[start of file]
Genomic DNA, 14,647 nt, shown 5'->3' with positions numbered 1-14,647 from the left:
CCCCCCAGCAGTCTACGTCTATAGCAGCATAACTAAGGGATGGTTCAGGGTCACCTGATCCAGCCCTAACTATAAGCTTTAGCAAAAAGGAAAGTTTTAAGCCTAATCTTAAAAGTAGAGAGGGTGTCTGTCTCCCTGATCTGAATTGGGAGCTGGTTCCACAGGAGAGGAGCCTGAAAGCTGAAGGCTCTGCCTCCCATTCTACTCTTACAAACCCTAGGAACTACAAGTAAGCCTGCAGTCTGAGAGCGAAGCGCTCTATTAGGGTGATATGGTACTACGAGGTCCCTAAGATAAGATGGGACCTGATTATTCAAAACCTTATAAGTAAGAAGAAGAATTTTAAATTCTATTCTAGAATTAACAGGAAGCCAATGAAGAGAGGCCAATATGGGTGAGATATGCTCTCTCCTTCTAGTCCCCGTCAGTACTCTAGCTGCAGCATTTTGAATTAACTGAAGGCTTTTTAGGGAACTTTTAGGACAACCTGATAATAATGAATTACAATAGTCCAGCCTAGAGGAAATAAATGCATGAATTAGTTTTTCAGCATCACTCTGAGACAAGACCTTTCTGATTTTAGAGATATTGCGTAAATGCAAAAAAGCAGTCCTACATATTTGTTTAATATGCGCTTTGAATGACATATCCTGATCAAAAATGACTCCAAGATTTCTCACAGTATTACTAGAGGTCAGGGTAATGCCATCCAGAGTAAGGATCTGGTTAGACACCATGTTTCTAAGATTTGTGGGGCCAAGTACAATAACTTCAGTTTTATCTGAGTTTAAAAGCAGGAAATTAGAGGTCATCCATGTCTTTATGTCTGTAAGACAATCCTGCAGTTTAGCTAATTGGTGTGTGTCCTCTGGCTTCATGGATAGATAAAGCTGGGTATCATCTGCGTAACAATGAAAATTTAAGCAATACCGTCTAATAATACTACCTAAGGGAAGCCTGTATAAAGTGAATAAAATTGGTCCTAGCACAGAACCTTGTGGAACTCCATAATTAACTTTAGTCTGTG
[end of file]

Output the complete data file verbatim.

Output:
Genomic DNA, 14,647 nt, shown 5'->3' with positions numbered 1-14,647 from the left:
CCCCCCAGCAGTCTACGTCTATAGCAGCATAACTAAGGGATGGTTCAGGGTCACCTGATCCAGCCCTAACTATAAGCTTTAGCAAAAAGGAAAGTTTTAAGCCTAATCTTAAAAGTAGAGAGGGTGTCTGTCTCCCTGATCTGAATTGGGAGCTGGTTCCACAGGAGAGGAGCCTGAAAGCTGAAGGCTCTGCCTCCCATTCTACTCTTACAAACCCTAGGAACTACAAGTAAGCCTGCAGTCTGAGAGCGAAGCGCTCTATTAGGGTGATATGGTACTACGAGGTCCCTAAGATAAGATGGGACCTGATTATTCAAAACCTTATAAGTAAGAAGAAGAATTTTAAATTCTATTCTAGAATTAACAGGAAGCCAATGAAGAGAGGCCAATATGGGTGAGATATGCTCTCTCCTTCTAGTCCCCGTCAGTACTCTAGCTGCAGCATTTTGAATTAACTGAAGGCTTTTTAGGGAACTTTTAGGACAACCTGATAATAATGAATTACAATAGTCCAGCCTAGAGGAAATAAATGCATGAATTAGTTTTTCAGCATCACTCTGAGACAAGACCTTTCTGATTTTAGAGATATTGCGTAAATGCAAAAAAGCAGTCCTACATATTTGTTTAATATGCGCTTTGAATGACATATCCTGATCAAAAATGACTCCAAGATTTCTCACAGTATTACTAGAGGTCAGGGTAATGCCATCCAGAGTAAGGATCTGGTTAGACACCATGTTTCTAAGATTTGTGGGGCCAAGTACAATAACTTCAGTTTTATCTGAGTTTAAAAGCAGGAAATTAGAGGTCATCCATGTCTTTATGTCTGTAAGACAATCCTGCAGTTTAGCTAATTGGTGTGTGTCCTCTGGCTTCATGGATAGATAAAGCTGGGTATCATCTGCGTAACAATGAAAATTTAAGCAATACCGTCTAATAATACTACCTAAGGGAAGCCTGTATAAAGTGAATAAAATTGGTCCTAGCACAGAACCTTGTGGAACTCCATAATTAACTTTAGTCTGTG